much assistance in a general mêlée. Sifton only takes a passive interest in the proceedings. He is more concerned about his health and the big black cigars he affects. Calder got his in such plenty on the Western tour that he can be expected to avoid oratory as if it were a curse and Dr. Tolmie stands prepared to give you a nice talk on agriculture at any moment. But since when did mangoldwurzels play a part in politics?

And even if Borden, Rowell and Sir Thomas White are prepared to take up the cudgels for their former colleagues who can say they’ll be on hand when wanted? For Sir Robert is busy on a set of lectures he is to deliver to college boys; Hon. Wesley will, at the request of his law partners, pay more attention to business and necessarily less to politics; while it looks as if Sir Thomas White would require a small act of parliament before he can sit in the House at all.

For Sir Thomas, you know, took that Grand Trunk Arbitration job with the intention of creating a vacancy in Leeds and collecting a fairly fat fee. It is only at his young Premier’s urgent request that he retains the M.P. behind his name. And as he needs the money in his business some nice legislating will be necessary. For an M.P. who accepts a job from his government that carries pecuniary remuneration is supposed to take his hat and go. So don’t look for any fiery speeches from Sir Thomas.

Of course the Premier’s safety lies in the weakness of the Opposition. How Mr. King will make speeches! He couldn’t help it if he tried. But by the time he quits piling words on any subject it is so well buried that reply is unnecessary. Then Hon. Jacques Bureau, who has been the one sign of life in that weary-looking front row, is in none too good health. A trip to France now under way may rejuvenate him. But then again he may not return till w’ell on in the session. And if he doesn’t the Premier will have plenty of time to find his feet before anything worth while starts from across the floor. For Lapointe is a good-natured opponent, and more concerned with constitutional questions than taking the joy out of a government leader’s life. Of course, there’s John Sinclair, of Guysboro, and D. D. MacKenzie, of Cape Breton. But. the former lights along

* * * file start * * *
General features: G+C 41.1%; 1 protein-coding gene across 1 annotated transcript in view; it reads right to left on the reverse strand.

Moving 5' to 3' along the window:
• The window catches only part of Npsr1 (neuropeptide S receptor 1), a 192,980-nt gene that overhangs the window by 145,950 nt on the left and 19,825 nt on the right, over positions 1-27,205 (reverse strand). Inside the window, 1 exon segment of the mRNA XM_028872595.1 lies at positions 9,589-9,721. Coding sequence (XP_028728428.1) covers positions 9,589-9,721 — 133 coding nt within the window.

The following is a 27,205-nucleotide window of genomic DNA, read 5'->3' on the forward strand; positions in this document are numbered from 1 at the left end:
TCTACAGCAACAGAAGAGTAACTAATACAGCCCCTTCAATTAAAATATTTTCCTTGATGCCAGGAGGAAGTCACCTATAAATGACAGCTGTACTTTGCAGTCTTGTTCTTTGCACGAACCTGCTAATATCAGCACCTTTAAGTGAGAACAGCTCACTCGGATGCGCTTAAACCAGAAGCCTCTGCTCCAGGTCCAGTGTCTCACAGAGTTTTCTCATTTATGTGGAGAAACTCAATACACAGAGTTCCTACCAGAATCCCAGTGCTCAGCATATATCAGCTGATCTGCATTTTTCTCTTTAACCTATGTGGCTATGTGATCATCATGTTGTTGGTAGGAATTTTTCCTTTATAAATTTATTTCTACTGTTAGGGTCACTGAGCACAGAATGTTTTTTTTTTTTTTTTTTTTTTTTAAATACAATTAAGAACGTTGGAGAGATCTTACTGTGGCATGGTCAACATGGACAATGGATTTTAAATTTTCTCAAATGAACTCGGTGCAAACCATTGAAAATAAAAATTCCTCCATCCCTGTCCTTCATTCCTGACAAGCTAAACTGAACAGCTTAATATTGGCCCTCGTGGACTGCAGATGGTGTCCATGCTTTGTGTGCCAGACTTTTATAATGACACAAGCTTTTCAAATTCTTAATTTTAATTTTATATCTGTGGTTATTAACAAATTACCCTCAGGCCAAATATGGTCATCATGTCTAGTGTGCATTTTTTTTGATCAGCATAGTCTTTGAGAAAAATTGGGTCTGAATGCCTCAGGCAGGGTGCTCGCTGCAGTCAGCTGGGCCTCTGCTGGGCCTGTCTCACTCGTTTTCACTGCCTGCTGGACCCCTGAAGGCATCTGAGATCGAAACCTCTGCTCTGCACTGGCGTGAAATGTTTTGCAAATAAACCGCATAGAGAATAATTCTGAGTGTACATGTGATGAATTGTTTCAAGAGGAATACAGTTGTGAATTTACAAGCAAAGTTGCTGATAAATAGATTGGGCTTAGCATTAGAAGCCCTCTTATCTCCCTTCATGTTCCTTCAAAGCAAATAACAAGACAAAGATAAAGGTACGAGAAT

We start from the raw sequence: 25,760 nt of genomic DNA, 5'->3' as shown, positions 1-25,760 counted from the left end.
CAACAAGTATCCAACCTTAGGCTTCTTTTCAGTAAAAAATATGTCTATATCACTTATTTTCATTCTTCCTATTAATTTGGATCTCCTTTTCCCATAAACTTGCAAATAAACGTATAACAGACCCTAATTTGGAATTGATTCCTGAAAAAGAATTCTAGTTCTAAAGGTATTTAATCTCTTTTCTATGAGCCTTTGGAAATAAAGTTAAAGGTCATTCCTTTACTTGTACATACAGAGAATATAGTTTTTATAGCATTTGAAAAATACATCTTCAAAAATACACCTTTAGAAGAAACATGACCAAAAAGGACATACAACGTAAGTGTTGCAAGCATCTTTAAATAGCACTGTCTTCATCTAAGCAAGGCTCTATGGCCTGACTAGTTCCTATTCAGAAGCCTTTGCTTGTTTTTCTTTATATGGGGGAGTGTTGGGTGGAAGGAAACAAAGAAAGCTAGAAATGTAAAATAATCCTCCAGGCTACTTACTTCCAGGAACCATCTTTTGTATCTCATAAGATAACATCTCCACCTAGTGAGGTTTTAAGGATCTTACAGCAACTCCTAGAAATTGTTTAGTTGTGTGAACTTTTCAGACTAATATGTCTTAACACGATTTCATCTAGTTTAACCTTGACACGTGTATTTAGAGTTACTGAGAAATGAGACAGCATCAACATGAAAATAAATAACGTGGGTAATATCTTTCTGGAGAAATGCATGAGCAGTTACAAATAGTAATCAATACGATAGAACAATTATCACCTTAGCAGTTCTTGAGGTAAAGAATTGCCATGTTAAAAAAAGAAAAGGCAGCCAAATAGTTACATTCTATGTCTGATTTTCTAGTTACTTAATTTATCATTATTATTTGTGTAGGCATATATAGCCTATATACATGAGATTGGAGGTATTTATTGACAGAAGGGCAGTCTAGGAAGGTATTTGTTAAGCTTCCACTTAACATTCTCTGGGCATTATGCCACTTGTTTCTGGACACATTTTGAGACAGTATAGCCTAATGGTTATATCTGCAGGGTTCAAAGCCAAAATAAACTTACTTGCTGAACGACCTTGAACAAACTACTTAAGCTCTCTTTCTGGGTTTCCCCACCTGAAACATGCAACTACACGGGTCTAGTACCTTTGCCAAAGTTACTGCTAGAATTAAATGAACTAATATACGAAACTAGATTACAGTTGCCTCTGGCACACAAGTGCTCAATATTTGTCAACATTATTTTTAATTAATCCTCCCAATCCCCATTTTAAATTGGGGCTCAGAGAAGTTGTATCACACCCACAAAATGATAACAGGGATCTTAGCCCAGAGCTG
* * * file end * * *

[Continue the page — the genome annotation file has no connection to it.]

old lines and makes the fatal mistake of forgetting that political history prior to 1917 is very much like the Old Testament. Any political party looking for salvation in it will search its pages in vain. Then "The MacKenzie” is just as liable to train his guns on his schoolboy leader as on the young Premier on the other side of the

" For D. D. has never quite forgiven Mr. King for beating him at the Liberal convention. Nor has he found consolation in the fact that he was not among the chosen few who accompanied Wavering Willie on his recent trip across the prairies. He’s a proud Highland Chief is “The MacKenzie.” Any kind of a slight makes a deep dint in his soul and, like the late Sir Wilfrid Laurier, he is a bad forgetter.

And that very fact is a reason why the Premier had better keep a careful eye on “D. D.” For the latter has still a score to settle with him. It dates back to the debate on the taking over of the Grand Trunk by the Government. “D. D.” was criticising the deal rather harshly and though he may be both a lawyer and a statesman he succeeded in demonstrating that he is no bookkeeper. As a matter of fact he got very badly mixed in his figures. Hon. Arthur Meighen grabbed the opportunity to ridicule the old Scotchman most mercilessly.